Life is about pushing boundaries, stretching your limits, and conquering summits. Meet Rob and Katrina Follows who have set world records and conquered the tallest peak on each of the 7 continents.
Rob Follows has spent a lifetime building businesses, starting his first at the age of 12. He has studied at Oxford for a PhD, and at this particular moment, he’s in Boston busy preparing for a presentation as part of an intense program he takes through the Harvard Business School.
That’s on top of the businesses he’s involved with. Rob Follows is a guy with a lot of energy and enthusiasm.
“My wife says I hardly sleep; I figure I ought to be productive and contribute now, because I’m going to be dead for a long time, and I can rest then,” he laughs.
Follows is also a big proponent of life planning, of stopping and taking stock.
“People do business planning, they do city planning,” he said. “But people don’t stop and think about different ways to consider life.”
He has spent a lifetime stretching his limits – or so he thought.
“I was explaining my philosophy (of life planning) to my girlfriend, Katrina (now his wife), and she said, ‘Rob, let’s set a stretch goal that we could do together.’
The couple was in the midst of a cross-Mexico drive, when Katrina told Rob her idea of her first idea/goal: she wanted the couple to climb the Seven Summits.
The Seven Summits are not a mere stroll up the side of a hill; it requires conquering the challenge of climbing the tallest peak on each of the seven continents: Mt. Kilimanjaro (Africa), Mt. Aconcagua (South America), Mt. Elbrus (Europe), Mr. McKinley (North America), Mt. Kosciuszko (Australia), Mt. Vinson (Antarctica), and the ‘Roof of the World’, Everest. The Seven Summits (depending on which ‘list’ a climber undertakes; there are two lists, one of which considers the seven peaks already mentioned, the other which inserts the Carstensz Pyramid in Indonesia in place of Mt. Kosciuszko) is the premier challenge in mountaineering, with a little more than 150 climbers successfully completing the list. It’s expensive, physically demanding, and the danger is immeasurable.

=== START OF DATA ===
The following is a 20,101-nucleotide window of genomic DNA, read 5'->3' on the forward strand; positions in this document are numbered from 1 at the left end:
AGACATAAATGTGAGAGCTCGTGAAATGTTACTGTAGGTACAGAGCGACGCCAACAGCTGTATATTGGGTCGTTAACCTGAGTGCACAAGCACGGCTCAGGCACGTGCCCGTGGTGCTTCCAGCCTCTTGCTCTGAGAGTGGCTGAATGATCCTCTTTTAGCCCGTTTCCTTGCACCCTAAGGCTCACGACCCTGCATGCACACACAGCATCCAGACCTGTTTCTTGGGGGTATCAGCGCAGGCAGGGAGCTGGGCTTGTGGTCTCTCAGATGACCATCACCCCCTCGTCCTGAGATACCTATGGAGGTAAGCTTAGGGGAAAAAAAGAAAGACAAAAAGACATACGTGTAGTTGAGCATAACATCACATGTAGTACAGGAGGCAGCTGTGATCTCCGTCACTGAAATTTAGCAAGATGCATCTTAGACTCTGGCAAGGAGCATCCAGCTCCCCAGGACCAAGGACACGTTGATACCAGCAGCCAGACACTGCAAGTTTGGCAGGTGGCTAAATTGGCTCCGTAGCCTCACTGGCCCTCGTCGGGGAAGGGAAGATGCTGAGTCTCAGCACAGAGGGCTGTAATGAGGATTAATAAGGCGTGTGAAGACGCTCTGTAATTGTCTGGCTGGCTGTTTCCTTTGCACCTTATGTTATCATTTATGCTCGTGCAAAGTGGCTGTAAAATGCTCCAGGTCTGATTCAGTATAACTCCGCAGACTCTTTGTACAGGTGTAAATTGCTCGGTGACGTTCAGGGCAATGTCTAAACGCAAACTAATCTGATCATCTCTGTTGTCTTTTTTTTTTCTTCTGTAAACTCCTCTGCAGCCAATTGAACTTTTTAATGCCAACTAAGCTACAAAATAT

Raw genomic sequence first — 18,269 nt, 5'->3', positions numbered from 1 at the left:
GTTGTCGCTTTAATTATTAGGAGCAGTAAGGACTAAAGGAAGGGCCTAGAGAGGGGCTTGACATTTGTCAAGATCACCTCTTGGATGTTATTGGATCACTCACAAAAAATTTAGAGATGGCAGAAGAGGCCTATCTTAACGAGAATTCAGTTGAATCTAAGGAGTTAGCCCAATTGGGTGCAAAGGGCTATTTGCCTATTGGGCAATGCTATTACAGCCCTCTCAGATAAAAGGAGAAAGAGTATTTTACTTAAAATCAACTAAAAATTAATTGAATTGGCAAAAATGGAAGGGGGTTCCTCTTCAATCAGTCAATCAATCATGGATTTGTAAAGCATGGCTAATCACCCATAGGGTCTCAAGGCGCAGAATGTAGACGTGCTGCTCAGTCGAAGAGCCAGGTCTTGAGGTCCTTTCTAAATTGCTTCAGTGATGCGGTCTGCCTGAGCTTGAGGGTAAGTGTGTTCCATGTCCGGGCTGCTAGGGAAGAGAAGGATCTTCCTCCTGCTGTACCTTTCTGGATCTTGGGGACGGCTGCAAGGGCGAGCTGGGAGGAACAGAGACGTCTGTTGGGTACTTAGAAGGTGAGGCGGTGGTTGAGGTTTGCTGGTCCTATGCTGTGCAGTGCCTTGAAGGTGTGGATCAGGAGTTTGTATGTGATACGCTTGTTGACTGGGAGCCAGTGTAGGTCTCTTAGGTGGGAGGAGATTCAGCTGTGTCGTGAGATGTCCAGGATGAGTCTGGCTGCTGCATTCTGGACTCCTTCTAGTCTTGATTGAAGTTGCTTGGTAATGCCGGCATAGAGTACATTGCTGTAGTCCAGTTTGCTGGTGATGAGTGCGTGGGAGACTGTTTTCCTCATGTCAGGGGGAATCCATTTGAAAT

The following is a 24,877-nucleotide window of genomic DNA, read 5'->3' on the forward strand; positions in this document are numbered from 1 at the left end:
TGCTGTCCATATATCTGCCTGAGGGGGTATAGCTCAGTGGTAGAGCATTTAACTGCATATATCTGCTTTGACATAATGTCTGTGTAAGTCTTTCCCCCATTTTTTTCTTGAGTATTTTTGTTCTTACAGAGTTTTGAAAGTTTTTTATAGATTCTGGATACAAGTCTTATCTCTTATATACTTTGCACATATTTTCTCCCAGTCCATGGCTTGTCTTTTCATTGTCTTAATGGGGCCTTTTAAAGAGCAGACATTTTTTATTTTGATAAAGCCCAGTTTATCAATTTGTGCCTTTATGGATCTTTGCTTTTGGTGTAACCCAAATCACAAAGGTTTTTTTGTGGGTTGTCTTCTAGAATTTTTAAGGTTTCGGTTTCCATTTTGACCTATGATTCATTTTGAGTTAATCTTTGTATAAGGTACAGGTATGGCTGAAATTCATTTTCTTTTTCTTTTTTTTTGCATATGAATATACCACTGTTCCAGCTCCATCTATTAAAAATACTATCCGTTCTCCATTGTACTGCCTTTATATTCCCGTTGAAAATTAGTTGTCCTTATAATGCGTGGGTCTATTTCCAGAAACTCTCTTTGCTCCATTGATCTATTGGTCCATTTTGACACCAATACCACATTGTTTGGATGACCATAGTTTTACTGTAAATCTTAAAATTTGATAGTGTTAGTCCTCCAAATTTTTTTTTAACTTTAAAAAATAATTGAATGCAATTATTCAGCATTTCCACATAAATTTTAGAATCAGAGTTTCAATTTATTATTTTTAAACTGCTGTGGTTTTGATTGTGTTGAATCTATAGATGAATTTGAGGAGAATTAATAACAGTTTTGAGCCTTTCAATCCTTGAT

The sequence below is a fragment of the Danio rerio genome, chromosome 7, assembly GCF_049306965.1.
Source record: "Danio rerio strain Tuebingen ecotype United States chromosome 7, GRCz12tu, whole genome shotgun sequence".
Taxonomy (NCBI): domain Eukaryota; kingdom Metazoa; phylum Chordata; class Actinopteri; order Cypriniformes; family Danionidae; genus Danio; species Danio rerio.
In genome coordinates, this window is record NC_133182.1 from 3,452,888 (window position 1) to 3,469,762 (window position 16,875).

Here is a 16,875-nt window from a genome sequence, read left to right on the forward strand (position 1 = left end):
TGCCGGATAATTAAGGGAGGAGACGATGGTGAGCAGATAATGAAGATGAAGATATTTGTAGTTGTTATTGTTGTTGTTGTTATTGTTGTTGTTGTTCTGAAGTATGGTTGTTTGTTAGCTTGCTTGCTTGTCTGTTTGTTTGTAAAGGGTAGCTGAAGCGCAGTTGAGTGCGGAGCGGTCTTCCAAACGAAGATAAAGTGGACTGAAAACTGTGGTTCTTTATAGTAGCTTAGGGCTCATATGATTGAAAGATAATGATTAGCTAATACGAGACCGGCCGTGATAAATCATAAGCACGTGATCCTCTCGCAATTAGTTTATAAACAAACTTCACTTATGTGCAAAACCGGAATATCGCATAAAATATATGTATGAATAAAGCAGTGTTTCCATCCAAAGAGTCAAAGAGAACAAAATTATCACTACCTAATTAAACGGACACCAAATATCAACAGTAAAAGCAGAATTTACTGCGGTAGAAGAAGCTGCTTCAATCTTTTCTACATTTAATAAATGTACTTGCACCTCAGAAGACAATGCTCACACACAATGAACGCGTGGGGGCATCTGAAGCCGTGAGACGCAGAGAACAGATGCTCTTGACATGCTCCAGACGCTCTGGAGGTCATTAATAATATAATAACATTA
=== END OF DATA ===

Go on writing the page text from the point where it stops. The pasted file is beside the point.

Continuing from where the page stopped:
“I remember telling Katrina that ‘I don’t climb and neither do you…. and we could die on Everest’.”
Rob and Katrina set the goal of climbing as many of the Seven Summits that they would be comfortable with – and went for it.
A big part of that was training.
Follows had learned to ski at Craigleith, and it was to Craigleith the couple headed – not to ski down, but to walk up. And not just walk up, but walk up wearing ‘crampons’, metal spikes that attach to boots in order to grip the ice. An added ‘bonus’, as it were, is the crampons collecting big balls of snow under each foot – forcing the walker to learn some balance.
“It’s obviously not a technical challenge (going up the side of Blue Mountain), but it works the muscles,” Follows said. “People thought we looked pretty odd wearing these things.
“We climbed the hill many, many time - it’s hard to develop the muscles without practicing for hours and hours.”
The first mountain was Kilimanjaro in October, 2003, and the couple learned to manage not only the climb, but to deal with the lack of oxygen. The next was Aconcagua; on that summit, the couple got engaged. They married on top of Vinson in December, 2004, and honeymooned on the summit of McKinley the following July.
And then there was Everest. A person just does not merely climb Everest over a few days; it is an odyssey that takes a couple of months as climbers stop at various base camps up the mountain, in some cases spending two to three weeks at the first base camp in order to acclimatize to the altitude. The couple had already tried to make an ascent in 2005 that needed to be called off because of the jet stream.